Netanyahu rejects Hamas ceasefire proposal

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Israeli Prime Minister Benjamin Netanyahu has rejected Hamas' latest offer for a ceasefire and return of hostages held in the Gaza Strip, calling it "delusional".

The Israeli leader renewed a pledge to destroy Hamas, insisting that total victory against Hamas was the only solution to the four-month-old Gaza war.

"Surrendering to the delusional demands of Hamas ... will not only not bring the release of the hostages, it will invite another massacre. It will invite a grave disaster for the state of Israel that none of our citizens is willing to accept," the Israeli leader told reporters on Wednesday.

"Continued military pressure is a necessary condition for the release of the hostages," Netanyahu said.

Hamas proposed a ceasefire of 4-1/2 months, during which all hostages would go free, Israel would withdraw its troops from Gaza and an agreement would be reached on an end to the war.

The Hamas offer, which was first reported by Reuters, was a response to an earlier proposal drawn up by US and Israeli spy chiefs and delivered to Hamas last week by Qatari and Egyptian mediators.

Meanwhile, US Secretary of State Antony Blinken, following a meeting with Netanyahu, suggested forging a truce agreement was not a lost cause.

Blinken, who has been holding meetings with leaders of Qatar, Egypt and Palestine, said he saw room for negotiation, and a Hamas delegation led by senior official Khalil Al-Hayya was due to travel on Thursday to Cairo for ceasefire talks with Egypt and Qatar.

"There are clearly nonstarters in what (Hamas has) put forward," Blinken said on Wednesday at a late-night press conference in a Tel Aviv hotel, without specifying what the nonstarters were.

"But we also see space in what came back to pursue negotiations, to see if we can get to an agreement. That's what we intend to do."

Before heading back to the US, Blinken was due to hold meetings in Israel on Thursday, including with family members of hostages still held in Gaza who have clamoured for Netanyahu to make winning their freedom his top priority.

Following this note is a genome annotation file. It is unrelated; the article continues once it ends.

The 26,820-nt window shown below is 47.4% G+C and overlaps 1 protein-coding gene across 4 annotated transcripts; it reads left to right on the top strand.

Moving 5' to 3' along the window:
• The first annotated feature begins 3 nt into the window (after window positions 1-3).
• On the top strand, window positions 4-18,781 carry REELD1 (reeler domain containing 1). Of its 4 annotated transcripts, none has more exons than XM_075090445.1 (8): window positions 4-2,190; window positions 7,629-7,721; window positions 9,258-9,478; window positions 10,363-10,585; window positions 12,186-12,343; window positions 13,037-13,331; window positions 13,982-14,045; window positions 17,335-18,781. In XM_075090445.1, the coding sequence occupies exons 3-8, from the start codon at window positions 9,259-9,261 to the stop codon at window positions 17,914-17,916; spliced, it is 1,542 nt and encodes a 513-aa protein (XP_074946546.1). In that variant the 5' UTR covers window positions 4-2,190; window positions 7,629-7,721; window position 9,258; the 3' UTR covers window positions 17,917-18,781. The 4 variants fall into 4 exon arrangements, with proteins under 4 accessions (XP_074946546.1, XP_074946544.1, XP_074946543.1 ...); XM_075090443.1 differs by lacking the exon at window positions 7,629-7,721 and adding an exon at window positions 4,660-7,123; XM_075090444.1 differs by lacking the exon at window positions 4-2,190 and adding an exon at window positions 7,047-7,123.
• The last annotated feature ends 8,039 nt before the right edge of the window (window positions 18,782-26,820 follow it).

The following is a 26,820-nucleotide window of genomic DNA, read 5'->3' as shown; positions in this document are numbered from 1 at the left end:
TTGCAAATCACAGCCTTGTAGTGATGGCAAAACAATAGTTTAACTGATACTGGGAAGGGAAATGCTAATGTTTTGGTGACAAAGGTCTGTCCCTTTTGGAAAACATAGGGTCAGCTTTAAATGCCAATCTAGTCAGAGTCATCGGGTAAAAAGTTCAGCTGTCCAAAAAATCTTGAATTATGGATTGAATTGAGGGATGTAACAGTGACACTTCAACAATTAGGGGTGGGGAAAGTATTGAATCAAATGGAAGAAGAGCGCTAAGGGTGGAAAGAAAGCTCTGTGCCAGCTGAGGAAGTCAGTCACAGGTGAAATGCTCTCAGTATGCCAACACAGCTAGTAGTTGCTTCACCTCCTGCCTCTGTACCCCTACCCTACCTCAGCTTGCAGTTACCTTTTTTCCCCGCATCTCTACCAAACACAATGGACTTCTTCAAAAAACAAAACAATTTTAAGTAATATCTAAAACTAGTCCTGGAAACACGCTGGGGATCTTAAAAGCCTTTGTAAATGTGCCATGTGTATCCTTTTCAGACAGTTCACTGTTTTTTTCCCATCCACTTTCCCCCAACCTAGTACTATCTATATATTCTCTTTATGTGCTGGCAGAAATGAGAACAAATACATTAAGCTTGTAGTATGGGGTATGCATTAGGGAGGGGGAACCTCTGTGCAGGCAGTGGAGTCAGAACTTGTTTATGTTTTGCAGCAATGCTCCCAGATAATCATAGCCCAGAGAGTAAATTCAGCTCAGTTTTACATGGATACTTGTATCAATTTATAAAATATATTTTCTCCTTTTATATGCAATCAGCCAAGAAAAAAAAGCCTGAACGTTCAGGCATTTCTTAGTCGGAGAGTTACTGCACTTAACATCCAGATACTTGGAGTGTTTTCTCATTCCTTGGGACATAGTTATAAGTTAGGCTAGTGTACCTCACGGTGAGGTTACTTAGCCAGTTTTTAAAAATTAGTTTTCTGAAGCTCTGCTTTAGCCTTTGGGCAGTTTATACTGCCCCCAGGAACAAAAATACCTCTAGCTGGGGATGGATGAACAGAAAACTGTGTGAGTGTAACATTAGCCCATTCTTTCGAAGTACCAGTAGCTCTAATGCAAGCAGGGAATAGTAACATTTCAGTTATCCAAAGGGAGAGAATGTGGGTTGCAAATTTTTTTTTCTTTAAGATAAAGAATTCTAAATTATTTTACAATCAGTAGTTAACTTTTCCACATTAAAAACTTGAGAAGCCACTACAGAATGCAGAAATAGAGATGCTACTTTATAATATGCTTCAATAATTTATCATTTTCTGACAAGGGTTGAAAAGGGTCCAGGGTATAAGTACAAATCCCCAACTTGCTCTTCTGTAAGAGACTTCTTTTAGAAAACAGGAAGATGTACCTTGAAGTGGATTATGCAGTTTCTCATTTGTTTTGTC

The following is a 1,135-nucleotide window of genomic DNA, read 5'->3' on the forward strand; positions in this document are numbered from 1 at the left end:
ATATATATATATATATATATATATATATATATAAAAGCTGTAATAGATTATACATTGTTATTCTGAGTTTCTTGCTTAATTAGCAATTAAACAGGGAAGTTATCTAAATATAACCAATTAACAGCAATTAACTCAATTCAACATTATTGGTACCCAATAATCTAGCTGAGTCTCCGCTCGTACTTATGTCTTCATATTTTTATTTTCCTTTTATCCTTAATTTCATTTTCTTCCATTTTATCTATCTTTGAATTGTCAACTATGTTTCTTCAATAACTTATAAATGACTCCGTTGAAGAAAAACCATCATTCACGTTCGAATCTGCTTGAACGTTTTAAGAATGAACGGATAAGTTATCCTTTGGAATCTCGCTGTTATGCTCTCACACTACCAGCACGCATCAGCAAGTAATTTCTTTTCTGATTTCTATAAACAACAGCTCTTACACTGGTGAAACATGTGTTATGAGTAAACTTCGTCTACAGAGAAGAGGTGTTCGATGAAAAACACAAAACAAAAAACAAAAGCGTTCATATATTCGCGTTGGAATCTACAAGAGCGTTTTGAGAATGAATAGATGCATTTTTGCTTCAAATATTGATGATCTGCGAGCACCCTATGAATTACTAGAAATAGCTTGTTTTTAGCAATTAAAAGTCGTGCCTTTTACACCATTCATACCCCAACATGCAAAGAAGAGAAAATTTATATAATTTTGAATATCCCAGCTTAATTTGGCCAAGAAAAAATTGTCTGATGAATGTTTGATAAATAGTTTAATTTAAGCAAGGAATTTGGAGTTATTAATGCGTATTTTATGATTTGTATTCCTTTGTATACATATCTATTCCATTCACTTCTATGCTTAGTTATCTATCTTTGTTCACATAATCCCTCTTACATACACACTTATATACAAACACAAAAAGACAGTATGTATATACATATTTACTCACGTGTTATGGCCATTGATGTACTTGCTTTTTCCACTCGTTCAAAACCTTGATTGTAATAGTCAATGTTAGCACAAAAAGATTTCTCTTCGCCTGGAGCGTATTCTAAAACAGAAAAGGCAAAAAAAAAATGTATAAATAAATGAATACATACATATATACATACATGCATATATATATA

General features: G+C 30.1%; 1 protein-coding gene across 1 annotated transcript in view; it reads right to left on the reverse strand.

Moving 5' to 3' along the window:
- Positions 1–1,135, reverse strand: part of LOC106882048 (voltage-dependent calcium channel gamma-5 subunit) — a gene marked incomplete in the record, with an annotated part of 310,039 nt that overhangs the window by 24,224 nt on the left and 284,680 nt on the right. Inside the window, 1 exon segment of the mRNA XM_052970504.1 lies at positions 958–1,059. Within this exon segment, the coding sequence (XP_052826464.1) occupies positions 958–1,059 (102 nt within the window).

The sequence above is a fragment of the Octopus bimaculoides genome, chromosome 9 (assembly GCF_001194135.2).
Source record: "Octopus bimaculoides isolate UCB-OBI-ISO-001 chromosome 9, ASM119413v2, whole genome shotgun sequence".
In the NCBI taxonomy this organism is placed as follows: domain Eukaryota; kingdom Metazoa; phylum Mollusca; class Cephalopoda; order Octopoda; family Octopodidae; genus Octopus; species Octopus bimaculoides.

Israel began its military offensive after Hamas militants from Gaza killed 1,200 people and took 253 hostages in southern Israel on Oct. 7. Gaza's health ministry says at least 27,585 Palestinians have been confirmed killed, with thousands more feared buried under rubble. There has been one truce to date, lasting a week at the end of November.


Israel has recently focused on capturing Khan Younis, the main city in Gaza's south. But last week Israel said it would expand its campaign into Rafah, where about half the enclave's 2.3 million people are penned against the border with Egypt.

Many have relocated several times to escape Israeli attacks, and they face dire shortages of food and risk of disease.

On the ground in southern Gaza, residents said Israel stepped up its assault on Rafah in the early hours of Thursday. Israel claims Rafah is now a bastion of Hamas combat units.

Two Israeli strikes hit two houses in the area of Tel Al-Sultan in the city, residents said. Hamas media said seven people were killed and 11 injured.

Footage on Palestinian media showed frantic efforts to rush the injured to hospital. Reuters could not independently verify the details.

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